Thursday, August 27, 2015

The Beauty of the Baltics - A Road Less Traveled

Angie & Hugh have been traveling to Sweden for decades to buy everything from clocks to furniture to paintings. Sometimes they would spend a week and other times they would spend a month, shopping, buying and shipping the entire time. They always said that one of these trips they were going to hop on a plane and visit the Baltics. Unfortunately it never happened. A couple of days was never enough time and whenever a week became available something would always come up. Last month they finally found their way to the Baltics.

Rather than hopping over from a trip to Sweden, they flew straight to Tallinn, the capital of Estonia, 60 miles south of Helsinki across the Gulf of Finland.  Although on a map it looks like you might be able to see Finland or Sweden from the shores of the Baltics, in reality you can’t. But one thing you might see on the shores is amber, as the Baltics are home to one of the largest deposits of the stone in the world. Although amber is usually seen as yellowish in color, it can also be red or even black, depending on what was in or around the tree sap from which the stone was created.

Hugh & Angie weren’t quite sure what to expect from the Baltics. Would they resemble Prague, which held relatively few scars from decades of Soviet occupation or would they more closely resemble Berlin, which emerged from the Soviet empire sheathed in drab, lifeless concrete buildings? They were pleasantly surprised. What they found were three beautiful countries that, while quite modern, had the unmistakable stamp of Old Europe. From glorious churches that had been repurposed under the atheist Soviet regime to architectural details that very much give the feeling of Scandinavia, the trip was a visual delight. And there was much time for delighting as the summer days in the Baltics are quite long with the sun rising at 4:30 and not setting at night until about 10:30.

Tallinn is home of one of the best preserved old towns in the world, with many buildings originally built during the Hanseatic League period, a trading confederation that dominated the Baltics between the 15th and 19th centuries. From Tallinn they traveled to Riga, the capital of Latvia, where they visited the Neo-Byzantine styled Nativity Cathedral, built in the late 19th century. During the Soviet period the cathedral was turned into a planetarium but today it’s been restored to its prewar glory. Finally they ended their trip in Vilnius, the capital of Lithuania and home to the Užupis district, a Paris like area populated by bohemian artists.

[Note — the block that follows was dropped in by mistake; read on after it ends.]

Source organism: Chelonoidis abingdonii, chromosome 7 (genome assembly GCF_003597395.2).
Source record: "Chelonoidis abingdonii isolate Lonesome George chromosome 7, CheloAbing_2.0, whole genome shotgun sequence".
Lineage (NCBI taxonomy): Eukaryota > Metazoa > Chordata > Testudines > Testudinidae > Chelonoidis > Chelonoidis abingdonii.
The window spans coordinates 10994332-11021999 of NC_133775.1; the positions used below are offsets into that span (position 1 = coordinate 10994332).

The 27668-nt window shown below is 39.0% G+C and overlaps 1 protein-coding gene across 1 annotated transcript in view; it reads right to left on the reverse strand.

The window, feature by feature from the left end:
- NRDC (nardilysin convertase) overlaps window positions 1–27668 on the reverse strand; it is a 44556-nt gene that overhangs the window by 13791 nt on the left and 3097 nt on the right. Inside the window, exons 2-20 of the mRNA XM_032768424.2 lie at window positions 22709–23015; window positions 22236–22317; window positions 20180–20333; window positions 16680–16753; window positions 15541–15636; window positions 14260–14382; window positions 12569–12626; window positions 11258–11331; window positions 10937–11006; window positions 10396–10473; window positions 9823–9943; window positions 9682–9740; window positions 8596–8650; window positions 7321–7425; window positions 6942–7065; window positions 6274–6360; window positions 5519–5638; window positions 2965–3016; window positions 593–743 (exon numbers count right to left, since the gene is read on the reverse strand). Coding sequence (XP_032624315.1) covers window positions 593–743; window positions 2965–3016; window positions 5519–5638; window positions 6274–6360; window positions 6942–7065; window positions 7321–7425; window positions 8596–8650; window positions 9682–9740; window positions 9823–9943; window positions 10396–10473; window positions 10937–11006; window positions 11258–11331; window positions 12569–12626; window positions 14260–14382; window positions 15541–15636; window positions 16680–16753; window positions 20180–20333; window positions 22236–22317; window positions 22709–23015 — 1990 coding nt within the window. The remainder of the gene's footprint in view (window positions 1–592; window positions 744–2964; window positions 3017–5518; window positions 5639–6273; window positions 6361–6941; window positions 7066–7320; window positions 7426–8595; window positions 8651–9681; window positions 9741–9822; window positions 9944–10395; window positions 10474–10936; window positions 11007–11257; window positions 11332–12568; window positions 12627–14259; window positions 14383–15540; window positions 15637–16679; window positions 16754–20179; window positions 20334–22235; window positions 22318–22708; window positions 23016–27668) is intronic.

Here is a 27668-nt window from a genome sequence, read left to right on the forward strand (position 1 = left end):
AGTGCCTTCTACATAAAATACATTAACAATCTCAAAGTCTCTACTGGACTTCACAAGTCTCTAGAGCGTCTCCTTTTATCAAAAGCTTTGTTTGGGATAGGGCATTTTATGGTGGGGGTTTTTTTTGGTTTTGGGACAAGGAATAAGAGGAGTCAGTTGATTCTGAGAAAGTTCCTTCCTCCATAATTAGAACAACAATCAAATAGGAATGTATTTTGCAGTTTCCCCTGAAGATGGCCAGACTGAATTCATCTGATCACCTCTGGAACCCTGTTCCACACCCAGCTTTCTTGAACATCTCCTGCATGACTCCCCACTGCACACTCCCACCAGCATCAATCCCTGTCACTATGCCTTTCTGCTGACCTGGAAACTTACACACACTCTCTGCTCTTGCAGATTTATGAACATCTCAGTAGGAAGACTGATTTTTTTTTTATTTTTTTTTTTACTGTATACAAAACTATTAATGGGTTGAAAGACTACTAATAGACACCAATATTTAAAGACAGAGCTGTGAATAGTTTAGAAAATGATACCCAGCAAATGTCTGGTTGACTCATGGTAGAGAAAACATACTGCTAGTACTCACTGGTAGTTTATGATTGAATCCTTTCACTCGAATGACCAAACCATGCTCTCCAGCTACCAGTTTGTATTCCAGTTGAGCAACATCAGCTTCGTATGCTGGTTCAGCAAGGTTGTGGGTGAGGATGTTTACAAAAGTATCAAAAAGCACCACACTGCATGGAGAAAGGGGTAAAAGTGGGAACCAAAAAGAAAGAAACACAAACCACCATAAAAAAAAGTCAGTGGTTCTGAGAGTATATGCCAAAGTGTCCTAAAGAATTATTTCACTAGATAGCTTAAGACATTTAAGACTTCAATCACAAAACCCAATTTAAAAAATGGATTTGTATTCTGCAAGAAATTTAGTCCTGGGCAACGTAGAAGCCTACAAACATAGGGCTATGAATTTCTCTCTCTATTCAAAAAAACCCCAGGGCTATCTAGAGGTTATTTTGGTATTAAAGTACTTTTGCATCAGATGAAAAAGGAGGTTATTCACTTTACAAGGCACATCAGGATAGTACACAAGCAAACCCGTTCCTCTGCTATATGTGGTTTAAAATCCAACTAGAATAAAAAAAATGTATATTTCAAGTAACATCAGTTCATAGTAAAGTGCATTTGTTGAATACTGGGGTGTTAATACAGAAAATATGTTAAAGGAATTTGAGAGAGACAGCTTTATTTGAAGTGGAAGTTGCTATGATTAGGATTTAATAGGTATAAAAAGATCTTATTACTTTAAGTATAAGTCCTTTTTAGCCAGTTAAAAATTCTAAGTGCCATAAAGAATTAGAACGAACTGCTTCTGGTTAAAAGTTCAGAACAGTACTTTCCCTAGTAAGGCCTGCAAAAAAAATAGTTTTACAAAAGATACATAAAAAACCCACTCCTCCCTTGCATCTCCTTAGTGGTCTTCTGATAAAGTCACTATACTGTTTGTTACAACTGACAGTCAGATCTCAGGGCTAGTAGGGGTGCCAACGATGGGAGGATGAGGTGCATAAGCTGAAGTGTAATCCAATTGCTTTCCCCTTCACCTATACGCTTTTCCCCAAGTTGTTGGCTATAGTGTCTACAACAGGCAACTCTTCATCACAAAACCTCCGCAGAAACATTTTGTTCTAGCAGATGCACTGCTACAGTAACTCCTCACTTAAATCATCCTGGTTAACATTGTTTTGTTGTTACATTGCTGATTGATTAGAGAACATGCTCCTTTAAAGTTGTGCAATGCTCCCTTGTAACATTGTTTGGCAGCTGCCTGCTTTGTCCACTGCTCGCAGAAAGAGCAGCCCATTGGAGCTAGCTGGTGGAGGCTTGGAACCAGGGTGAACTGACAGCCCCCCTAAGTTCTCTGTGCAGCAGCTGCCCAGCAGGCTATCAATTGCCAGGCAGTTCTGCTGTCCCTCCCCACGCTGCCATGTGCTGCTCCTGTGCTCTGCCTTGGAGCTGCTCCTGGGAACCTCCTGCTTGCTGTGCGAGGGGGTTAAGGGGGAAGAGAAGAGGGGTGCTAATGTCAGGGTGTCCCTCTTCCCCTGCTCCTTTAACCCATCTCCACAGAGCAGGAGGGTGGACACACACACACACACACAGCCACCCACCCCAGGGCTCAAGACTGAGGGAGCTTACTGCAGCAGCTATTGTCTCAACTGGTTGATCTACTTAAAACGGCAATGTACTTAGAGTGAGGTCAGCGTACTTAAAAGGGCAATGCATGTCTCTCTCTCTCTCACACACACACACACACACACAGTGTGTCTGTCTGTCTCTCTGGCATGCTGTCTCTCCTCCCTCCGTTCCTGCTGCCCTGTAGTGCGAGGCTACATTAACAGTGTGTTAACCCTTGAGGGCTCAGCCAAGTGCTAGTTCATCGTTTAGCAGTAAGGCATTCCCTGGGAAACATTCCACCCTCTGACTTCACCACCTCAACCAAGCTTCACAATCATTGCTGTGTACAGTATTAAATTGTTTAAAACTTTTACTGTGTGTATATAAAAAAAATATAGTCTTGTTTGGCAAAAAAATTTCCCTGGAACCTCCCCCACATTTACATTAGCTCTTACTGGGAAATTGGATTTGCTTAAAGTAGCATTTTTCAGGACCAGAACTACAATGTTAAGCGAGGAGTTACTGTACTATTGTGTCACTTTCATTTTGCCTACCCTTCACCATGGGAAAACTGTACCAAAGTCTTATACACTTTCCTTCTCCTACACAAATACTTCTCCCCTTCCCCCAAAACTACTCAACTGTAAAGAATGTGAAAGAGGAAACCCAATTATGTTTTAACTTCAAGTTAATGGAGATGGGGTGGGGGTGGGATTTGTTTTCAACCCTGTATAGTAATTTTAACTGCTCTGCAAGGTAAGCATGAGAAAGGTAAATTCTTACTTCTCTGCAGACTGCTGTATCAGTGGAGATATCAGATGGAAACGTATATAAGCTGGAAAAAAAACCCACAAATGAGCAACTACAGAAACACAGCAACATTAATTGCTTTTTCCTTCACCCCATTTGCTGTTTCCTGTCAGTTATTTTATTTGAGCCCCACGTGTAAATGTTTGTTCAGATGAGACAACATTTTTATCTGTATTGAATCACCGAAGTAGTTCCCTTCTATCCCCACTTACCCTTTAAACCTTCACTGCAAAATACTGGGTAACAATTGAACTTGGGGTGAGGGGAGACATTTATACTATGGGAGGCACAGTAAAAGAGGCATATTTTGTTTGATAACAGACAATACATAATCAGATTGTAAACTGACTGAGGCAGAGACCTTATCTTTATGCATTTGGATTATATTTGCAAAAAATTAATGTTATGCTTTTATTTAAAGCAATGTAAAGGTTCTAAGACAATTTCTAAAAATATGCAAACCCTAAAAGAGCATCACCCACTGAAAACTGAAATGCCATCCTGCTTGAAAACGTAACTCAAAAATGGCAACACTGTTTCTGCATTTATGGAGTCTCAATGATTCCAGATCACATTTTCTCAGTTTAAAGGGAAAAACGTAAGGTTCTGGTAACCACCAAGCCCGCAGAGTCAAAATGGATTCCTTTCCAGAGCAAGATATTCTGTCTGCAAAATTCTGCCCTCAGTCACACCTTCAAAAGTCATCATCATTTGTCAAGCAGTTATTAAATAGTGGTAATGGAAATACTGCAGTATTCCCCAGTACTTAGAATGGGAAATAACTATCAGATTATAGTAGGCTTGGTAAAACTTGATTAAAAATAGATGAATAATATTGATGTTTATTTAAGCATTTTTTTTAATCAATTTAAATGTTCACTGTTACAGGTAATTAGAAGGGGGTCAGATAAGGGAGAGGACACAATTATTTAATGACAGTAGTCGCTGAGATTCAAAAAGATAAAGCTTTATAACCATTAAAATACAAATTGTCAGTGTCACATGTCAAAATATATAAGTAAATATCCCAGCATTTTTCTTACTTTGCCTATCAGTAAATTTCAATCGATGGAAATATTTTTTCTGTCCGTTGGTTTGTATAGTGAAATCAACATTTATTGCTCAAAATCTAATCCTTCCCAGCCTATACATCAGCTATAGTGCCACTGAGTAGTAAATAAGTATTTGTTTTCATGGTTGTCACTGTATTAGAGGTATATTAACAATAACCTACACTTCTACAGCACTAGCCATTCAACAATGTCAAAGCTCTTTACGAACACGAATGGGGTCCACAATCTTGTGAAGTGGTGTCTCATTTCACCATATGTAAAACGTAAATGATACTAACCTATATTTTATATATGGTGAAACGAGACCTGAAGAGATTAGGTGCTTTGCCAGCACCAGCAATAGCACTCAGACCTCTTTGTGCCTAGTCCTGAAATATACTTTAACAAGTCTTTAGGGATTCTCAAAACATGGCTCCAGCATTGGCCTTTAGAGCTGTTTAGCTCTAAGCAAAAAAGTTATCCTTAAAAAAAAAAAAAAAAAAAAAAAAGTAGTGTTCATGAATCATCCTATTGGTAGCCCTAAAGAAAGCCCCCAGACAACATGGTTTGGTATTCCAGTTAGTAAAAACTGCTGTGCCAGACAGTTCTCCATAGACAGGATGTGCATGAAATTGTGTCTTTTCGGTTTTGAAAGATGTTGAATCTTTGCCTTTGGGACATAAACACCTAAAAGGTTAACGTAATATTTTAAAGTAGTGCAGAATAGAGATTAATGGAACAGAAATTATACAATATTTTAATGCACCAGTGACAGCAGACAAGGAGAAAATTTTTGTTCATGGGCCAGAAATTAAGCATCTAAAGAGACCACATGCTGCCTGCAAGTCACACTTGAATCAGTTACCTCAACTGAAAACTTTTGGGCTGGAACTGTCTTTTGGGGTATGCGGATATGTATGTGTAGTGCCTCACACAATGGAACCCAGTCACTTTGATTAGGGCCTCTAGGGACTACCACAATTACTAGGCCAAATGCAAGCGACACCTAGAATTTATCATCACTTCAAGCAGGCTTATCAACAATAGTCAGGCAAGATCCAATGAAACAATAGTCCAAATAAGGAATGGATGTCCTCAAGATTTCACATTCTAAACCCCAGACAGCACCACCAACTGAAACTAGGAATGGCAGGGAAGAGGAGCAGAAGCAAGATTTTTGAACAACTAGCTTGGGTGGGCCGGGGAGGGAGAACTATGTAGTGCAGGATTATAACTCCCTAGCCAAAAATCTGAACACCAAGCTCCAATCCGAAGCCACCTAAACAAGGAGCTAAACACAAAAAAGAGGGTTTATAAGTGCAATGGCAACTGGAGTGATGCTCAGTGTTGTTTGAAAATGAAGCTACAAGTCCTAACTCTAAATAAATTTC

While the capitals were the main cities, they visited quite a number of small towns along the way and one quickly notices the absence of suburban sprawl that is found in many places in Western Europe. Once one exits the city you quickly find yourself in the rural countryside or heavily wooded forest. In the little towns that dot the countryside you could usually find something good to eat… as long as you like pork & potatoes … which seem like the national food of three different counties! Of course in the cities it’s easy to broaden your palate’s choices, as like much of Europe today, most have large numbers of Italian, Chinese and various other ethnic cuisines.

The museums were sometimes like passing through a time capsule, featuring volumes of period pieces of 17th century Italian Baroque and 18th Century French styles, displayed in beautifully carved rooms. Many of the antique shops carried inventories that were similar to those in Sweden, and a number of them featured jewelry and crosses carved from the original skin of a 16th century cathedral that had its steeple replaced. And then of course there are the centuries old buildings themselves, many wooden, whose exteriors seem to defy the ravages of time. Finally, in addition to everything antique one might imagine would be captivating, possibly the most fascinating visits of the trip had nothing to do with antiques or art or architecture. In each of the three capitals they visited a building from which you were able to “see Siberia”. It wasn’t equipped with a powerful telescope however. In each city the KGB had a headquarters, each of which is now a museum. During the occupation, if one were unlucky enough to enter through its front door the next place you would likely see was someplace in Siberia.